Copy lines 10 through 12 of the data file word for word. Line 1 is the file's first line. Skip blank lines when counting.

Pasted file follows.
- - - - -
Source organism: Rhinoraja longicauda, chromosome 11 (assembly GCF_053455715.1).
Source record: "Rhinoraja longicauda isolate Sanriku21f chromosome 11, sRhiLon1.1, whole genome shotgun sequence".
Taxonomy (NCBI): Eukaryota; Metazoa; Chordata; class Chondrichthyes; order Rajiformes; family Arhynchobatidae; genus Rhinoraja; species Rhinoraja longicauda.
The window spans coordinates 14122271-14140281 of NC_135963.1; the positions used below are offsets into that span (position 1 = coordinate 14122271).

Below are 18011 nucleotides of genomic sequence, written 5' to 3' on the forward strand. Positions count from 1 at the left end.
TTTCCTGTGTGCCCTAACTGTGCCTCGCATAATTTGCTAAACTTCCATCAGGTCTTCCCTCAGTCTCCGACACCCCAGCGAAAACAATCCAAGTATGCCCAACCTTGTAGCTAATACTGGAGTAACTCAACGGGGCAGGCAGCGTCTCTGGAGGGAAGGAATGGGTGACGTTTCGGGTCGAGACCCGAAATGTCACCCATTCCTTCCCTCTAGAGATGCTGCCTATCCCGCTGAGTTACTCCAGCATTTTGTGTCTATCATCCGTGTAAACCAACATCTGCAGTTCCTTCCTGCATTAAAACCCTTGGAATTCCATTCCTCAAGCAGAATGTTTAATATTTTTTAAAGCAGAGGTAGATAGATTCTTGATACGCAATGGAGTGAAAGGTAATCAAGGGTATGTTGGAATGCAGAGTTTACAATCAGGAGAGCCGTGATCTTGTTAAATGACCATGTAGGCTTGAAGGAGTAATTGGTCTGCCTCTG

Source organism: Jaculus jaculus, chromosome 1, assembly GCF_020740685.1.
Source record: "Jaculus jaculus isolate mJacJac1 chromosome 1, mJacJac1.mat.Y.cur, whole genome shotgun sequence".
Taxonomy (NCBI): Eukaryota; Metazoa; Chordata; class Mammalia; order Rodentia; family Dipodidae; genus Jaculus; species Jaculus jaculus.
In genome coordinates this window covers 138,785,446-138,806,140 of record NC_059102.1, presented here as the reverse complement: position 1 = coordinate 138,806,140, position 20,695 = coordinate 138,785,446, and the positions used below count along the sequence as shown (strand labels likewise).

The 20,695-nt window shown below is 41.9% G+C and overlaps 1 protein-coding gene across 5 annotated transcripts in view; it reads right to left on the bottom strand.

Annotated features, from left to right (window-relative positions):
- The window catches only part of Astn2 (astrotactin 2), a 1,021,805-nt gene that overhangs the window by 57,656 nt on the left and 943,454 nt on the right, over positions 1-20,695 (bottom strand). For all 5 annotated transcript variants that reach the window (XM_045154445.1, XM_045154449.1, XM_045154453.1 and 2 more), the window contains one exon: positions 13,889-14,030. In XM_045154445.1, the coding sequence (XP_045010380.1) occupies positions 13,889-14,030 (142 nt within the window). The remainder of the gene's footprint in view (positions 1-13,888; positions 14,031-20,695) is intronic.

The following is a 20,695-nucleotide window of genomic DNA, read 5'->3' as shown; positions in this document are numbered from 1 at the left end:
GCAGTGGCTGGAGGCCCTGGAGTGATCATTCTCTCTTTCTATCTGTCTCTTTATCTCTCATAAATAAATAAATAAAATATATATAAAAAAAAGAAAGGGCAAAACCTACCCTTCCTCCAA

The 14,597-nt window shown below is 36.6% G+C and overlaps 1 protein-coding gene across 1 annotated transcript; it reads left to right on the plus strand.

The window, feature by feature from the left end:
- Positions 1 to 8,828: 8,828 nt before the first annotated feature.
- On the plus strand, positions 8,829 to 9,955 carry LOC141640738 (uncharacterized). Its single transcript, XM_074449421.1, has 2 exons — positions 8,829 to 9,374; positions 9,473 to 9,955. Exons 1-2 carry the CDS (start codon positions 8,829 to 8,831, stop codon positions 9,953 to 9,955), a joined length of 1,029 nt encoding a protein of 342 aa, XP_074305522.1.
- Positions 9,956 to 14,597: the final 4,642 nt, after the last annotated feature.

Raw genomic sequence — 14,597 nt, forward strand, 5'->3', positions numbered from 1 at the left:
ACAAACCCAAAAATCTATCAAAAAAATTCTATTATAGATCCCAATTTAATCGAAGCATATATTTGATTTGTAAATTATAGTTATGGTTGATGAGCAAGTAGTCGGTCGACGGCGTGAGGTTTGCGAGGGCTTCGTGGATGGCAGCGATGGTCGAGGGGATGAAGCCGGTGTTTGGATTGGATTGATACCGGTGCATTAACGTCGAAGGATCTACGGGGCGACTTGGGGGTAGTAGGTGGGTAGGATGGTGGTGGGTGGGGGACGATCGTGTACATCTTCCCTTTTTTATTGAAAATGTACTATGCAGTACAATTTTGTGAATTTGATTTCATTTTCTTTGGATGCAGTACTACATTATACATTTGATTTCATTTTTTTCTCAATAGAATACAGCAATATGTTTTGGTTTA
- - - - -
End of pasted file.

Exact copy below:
In genome coordinates this window covers 138,785,446-138,806,140 of record NC_059102.1, presented here as the reverse complement: position 1 = coordinate 138,806,140, position 20,695 = coordinate 138,785,446, and the positions used below count along the sequence as shown (strand labels likewise).

The 20,695-nt window shown below is 41.9% G+C and overlaps 1 protein-coding gene across 5 annotated transcripts in view; it reads right to left on the bottom strand.

Annotated features, from left to right (window-relative positions):